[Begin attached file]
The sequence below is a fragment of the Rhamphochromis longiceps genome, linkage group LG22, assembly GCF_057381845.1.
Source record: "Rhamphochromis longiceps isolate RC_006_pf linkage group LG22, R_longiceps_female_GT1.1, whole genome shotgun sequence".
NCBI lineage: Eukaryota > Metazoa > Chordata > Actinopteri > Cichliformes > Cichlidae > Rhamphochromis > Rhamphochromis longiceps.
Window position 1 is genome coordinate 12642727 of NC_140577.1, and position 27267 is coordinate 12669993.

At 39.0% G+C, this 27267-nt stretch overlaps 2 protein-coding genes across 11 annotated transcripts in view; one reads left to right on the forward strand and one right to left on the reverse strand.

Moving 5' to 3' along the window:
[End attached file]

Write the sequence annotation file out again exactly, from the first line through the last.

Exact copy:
The sequence below is a fragment of the Rhamphochromis longiceps genome, linkage group LG22, assembly GCF_057381845.1.
Source record: "Rhamphochromis longiceps isolate RC_006_pf linkage group LG22, R_longiceps_female_GT1.1, whole genome shotgun sequence".
NCBI lineage: Eukaryota > Metazoa > Chordata > Actinopteri > Cichliformes > Cichlidae > Rhamphochromis > Rhamphochromis longiceps.
Window position 1 is genome coordinate 12642727 of NC_140577.1, and position 27267 is coordinate 12669993.

At 39.0% G+C, this 27267-nt stretch overlaps 2 protein-coding genes across 11 annotated transcripts in view; one reads left to right on the forward strand and one right to left on the reverse strand.

Moving 5' to 3' along the window: